How to Refocus Priorities Upended by COVID-19
In our first edition of this blog series, Evaluating 2020 Data—Is It Useful or Not? we discussed how to approach and make sense of 2020 data and use it for strategic planning. In this post, we’ll build upon that idea and consider how strategic planners can adjust and refocus their priorities after a disruption of such magnitude as COVID-19.
How can strategic planners start again? By moving forward in the face of many unknowns and building a new strategy based on a year of data irregularities. The insights shared here will hopefully provide a starting point to do so.
The best way to revive your planning strategy is to reassess and reset priorities. Identify how patient needs and demands in your market have shifted over the past year, and gauge how your growth plans should follow suit. Consider these areas of focus:
Telehealth: Investing in brick-and-mortar buildings may not be the right strategy for the near future. Instead, it may be time to double-down on telehealth offerings. For the first time, many new opportunities for telehealth are available thanks to the reimbursement rate changes put into place last year. Medicare now reimburses for fee-for-service telehealth visits and CMS is covering nine new telehealth services. If your patient population has shown a keen interest in telehealth over the past year, then opening a robust, more efficient telehealth operation may be the right move.
Urgent care: For many hospitals, ER visits are down significantly, as patients have been fearful of hospitals or don’t want to face the high deductible they have to pay when they go in. If this is the case in your market, then consider a shift in your ER strategy, with a greater focus on urgent care openings. Get help picking the right spot by reviewing these six tips for picking a convenient, attractive location.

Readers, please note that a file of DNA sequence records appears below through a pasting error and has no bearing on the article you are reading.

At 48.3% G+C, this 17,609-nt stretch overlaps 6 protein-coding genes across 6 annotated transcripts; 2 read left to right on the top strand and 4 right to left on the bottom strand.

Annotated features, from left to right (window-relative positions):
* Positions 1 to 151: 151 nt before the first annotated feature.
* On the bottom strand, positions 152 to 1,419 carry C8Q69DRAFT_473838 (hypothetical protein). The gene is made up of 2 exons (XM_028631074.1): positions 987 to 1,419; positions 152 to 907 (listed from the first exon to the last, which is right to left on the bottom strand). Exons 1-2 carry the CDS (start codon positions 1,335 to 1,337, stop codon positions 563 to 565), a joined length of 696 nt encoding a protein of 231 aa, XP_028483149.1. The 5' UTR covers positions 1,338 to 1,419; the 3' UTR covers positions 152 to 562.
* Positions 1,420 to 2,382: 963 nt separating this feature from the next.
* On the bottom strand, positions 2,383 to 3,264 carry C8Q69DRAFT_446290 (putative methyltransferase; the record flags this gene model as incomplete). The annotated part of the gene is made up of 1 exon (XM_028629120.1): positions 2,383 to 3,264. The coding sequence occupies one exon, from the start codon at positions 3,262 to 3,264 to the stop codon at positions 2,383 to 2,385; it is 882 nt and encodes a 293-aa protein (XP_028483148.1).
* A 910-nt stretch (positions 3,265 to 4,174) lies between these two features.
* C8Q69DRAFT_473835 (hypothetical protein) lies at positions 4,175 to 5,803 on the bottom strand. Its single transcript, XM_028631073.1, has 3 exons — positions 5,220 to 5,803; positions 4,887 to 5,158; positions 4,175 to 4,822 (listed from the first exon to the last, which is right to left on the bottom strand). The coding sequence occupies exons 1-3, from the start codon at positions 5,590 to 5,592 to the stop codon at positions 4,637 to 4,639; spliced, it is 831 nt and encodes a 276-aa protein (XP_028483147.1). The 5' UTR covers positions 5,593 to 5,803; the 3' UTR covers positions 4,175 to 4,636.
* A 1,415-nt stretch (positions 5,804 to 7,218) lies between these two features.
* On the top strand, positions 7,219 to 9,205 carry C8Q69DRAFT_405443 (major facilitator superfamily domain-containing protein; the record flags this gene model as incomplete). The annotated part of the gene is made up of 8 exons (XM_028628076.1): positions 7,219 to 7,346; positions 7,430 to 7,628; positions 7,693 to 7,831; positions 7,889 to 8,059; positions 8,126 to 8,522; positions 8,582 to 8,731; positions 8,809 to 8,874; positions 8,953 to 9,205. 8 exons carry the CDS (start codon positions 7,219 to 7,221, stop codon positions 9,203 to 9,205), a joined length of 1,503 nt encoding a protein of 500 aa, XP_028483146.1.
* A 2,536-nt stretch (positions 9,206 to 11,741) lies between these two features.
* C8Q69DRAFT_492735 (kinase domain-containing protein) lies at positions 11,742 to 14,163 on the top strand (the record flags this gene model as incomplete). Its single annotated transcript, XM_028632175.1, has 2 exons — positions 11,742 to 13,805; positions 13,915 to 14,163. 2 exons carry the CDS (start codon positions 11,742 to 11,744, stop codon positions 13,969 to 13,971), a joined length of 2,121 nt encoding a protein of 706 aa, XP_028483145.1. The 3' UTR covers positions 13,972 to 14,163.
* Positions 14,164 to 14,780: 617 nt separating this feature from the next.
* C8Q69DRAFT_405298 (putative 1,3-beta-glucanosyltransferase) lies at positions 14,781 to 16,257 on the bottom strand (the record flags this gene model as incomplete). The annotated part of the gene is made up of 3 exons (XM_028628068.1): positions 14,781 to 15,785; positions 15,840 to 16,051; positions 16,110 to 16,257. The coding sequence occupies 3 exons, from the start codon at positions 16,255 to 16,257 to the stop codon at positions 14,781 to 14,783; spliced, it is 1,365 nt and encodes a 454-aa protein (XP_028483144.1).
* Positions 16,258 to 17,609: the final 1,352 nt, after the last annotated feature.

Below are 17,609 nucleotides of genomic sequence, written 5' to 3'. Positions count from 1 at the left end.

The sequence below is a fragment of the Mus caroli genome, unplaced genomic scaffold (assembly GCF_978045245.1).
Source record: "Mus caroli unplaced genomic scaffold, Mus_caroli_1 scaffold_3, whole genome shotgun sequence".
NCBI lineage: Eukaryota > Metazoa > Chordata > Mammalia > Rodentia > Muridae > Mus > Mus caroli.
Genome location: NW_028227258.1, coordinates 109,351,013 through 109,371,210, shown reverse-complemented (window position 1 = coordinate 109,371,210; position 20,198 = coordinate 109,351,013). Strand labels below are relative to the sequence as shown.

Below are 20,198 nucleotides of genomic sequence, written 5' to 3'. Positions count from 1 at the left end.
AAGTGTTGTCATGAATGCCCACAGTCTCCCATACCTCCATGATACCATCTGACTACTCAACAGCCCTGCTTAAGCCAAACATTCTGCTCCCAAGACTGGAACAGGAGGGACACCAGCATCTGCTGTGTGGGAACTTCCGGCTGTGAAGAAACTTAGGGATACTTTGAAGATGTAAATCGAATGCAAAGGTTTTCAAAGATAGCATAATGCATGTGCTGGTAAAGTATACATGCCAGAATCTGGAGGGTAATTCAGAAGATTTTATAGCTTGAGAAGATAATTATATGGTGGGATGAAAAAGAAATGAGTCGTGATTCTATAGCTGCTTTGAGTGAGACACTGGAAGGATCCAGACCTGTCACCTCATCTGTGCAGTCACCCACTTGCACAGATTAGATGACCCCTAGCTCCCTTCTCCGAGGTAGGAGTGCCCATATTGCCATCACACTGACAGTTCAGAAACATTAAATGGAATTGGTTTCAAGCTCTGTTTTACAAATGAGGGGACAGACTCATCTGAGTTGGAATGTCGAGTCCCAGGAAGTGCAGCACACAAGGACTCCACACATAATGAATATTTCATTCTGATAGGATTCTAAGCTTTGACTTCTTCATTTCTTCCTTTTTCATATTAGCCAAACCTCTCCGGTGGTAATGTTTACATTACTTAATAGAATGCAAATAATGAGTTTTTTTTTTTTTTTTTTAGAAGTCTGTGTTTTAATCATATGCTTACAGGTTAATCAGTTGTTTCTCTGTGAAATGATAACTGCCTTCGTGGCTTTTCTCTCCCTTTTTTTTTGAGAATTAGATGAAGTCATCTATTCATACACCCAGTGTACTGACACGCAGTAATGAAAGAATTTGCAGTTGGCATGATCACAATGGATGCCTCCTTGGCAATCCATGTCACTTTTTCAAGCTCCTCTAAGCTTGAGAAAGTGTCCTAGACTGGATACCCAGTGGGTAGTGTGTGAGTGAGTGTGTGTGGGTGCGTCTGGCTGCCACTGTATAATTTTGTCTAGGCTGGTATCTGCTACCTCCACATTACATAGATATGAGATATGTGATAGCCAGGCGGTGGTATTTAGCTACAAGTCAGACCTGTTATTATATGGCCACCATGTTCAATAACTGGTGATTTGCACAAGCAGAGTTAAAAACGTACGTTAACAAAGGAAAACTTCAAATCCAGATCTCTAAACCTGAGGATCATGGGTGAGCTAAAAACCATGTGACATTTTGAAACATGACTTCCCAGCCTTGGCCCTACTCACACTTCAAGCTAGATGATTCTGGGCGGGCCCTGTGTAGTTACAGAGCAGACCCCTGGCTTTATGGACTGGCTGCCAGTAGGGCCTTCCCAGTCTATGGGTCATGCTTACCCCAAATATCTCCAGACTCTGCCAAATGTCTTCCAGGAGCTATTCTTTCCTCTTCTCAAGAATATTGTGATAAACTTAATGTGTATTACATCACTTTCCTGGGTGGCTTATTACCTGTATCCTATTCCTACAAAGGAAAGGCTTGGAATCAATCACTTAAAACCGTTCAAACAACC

Patient engagement and outreach: Increased marketing to your patient population may be more important than ever. It will take time and regular nudging to remind patients that it’s safe (and important) for them to still get their wellness visits, annual checkups, and screenings. Some micro-targeting, similar to the strategy executed by Tanner Health System, will uncover the psychographic and demographic makeup of your market, provide block group level insights, and improve your marketing and outreach ROI.
Planners should consider these shifting patient utilization patterns as they evaluate how to prepare for the future. Tapping into the needs of your market, and coming to terms with how patients now want to receive care, will be critical to creating a successful growth plan.
If you’d like more information on how to reevaluate your virtual care strategy, check out our post on Planning for the Future of Telehealth. For help with your urgent care strategy or patient engagement and outreach, schedule a time to talk with one of our planning experts today.
Article by Lee Ann Lambdin, SVP, Strategic Advisory Services for Stratasan